Wednesday, January 06, 2021

Sigmund Freud: The founder of psychoanalysis

Sigmund Freud was the founding father of psychoanalysis, a method for treating mental illness and also a theory which explains human behavior. He developed this theory based on the development of the physical science of that time.

Sigmund Freud was born May 6, 1856, in a small town – Freiberg – in Moravia. His father was a wool merchant with a keen mind and a good sense of humor. His mother was a lively woman, her husband's second wife and 20 years younger.

A brilliant child, always at the head of his class, he went to medical school, one of the few viable options for a bright Jewish boy in Vienna those days. Freud studied medicine, but as a young graduate without a clear idea of his future career his first preference was for physiological research. His mentor was Ernst Brücke, a German scientist who was also the director of the university's physiology laboratory.

In 1882, he went to work at the General Hospital, where he gained experience in surgery, internal medicine, psychiatry, dermatology, and nervous diseases, until he settled on the discipline of neurology in 1885. In this capacity, he wrote highly praised works on aphasia and cerebral paralysis in children before shifting his gaze to the mental causes of physical illness.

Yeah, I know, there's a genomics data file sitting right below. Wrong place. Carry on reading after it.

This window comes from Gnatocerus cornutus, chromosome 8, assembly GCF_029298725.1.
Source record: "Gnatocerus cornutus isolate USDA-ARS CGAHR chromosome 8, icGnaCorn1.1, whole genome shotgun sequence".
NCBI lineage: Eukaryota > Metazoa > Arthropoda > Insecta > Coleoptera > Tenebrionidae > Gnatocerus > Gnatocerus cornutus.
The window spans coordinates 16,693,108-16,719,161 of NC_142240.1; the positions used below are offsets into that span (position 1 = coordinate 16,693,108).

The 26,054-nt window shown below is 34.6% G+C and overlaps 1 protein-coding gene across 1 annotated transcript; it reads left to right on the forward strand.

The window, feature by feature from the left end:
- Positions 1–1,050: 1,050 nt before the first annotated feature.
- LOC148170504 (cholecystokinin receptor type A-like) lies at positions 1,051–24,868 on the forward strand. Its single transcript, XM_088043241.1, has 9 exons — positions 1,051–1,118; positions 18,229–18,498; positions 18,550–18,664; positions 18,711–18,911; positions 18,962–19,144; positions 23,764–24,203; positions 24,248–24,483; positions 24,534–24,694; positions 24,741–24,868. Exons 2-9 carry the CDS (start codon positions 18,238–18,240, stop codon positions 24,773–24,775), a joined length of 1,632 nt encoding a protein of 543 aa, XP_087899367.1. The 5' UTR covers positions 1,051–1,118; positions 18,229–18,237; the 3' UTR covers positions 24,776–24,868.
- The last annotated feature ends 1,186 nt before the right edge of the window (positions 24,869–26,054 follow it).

In 1885 he received a travelling scholarship and went to Paris to study under Jean Martin Charcot at the Saltpêtrière, Europe’s center for neurological research, where his ideas about the relationship between body and mind crystallized further.

After spending a short time as a resident in neurology and director of a children's ward in Berlin, he came back to Vienna, married his fiancée of many years Martha Bernays, and set up a practice in neuropsychiatry,

He formulated several theories throughout his lifetime including the concepts of infantile sexuality, repression and the unconscious mind.

Freud attracted many followers, who formed a famous group in 1902 called the "Psychological Wednesday Society". The group met every Wednesday in Freud's waiting room. As the organization grew, Freud established an inner circle of devoted followers, the so called "Committee" (including Sàndor Ferenczi, and Hanns Sachs (standing) Otto Rank, Karl Abraham, Max Eitingon, and Ernest Jones).

He died (23 September 1939) of the cancer of the mouth and jaw that he had suffered from for the last 20 years of his life.
Sigmund Freud: The founder of psychoanalysis

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